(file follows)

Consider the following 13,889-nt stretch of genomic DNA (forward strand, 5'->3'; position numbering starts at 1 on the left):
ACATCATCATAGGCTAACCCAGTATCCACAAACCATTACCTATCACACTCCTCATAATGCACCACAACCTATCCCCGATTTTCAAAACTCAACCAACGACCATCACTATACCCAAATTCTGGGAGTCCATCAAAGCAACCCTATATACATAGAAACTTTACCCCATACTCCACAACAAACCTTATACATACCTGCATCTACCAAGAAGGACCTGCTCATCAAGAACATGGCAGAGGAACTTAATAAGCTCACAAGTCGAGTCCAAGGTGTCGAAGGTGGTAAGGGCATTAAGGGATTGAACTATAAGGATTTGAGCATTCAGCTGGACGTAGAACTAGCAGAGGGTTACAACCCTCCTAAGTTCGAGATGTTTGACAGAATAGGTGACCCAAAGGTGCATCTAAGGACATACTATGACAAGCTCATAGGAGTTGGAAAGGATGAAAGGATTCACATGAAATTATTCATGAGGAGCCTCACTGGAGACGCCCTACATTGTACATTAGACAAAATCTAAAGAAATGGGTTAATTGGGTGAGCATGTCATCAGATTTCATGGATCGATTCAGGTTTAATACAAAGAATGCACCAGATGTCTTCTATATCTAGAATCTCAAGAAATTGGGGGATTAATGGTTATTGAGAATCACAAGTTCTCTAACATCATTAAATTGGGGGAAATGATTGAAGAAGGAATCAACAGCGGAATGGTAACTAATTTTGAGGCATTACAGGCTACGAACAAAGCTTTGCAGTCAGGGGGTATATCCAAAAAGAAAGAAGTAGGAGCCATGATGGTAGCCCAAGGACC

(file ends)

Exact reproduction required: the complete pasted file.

Consider the following 13,889-nt stretch of genomic DNA (forward strand, 5'->3'; position numbering starts at 1 on the left):
ACATCATCATAGGCTAACCCAGTATCCACAAACCATTACCTATCACACTCCTCATAATGCACCACAACCTATCCCCGATTTTCAAAACTCAACCAACGACCATCACTATACCCAAATTCTGGGAGTCCATCAAAGCAACCCTATATACATAGAAACTTTACCCCATACTCCACAACAAACCTTATACATACCTGCATCTACCAAGAAGGACCTGCTCATCAAGAACATGGCAGAGGAACTTAATAAGCTCACAAGTCGAGTCCAAGGTGTCGAAGGTGGTAAGGGCATTAAGGGATTGAACTATAAGGATTTGAGCATTCAGCTGGACGTAGAACTAGCAGAGGGTTACAACCCTCCTAAGTTCGAGATGTTTGACAGAATAGGTGACCCAAAGGTGCATCTAAGGACATACTATGACAAGCTCATAGGAGTTGGAAAGGATGAAAGGATTCACATGAAATTATTCATGAGGAGCCTCACTGGAGACGCCCTACATTGTACATTAGACAAAATCTAAAGAAATGGGTTAATTGGGTGAGCATGTCATCAGATTTCATGGATCGATTCAGGTTTAATACAAAGAATGCACCAGATGTCTTCTATATCTAGAATCTCAAGAAATTGGGGGATTAATGGTTATTGAGAATCACAAGTTCTCTAACATCATTAAATTGGGGGAAATGATTGAAGAAGGAATCAACAGCGGAATGGTAACTAATTTTGAGGCATTACAGGCTACGAACAAAGCTTTGCAGTCAGGGGGTATATCCAAAAAGAAAGAAGTAGGAGCCATGATGGTAGCCCAAGGACC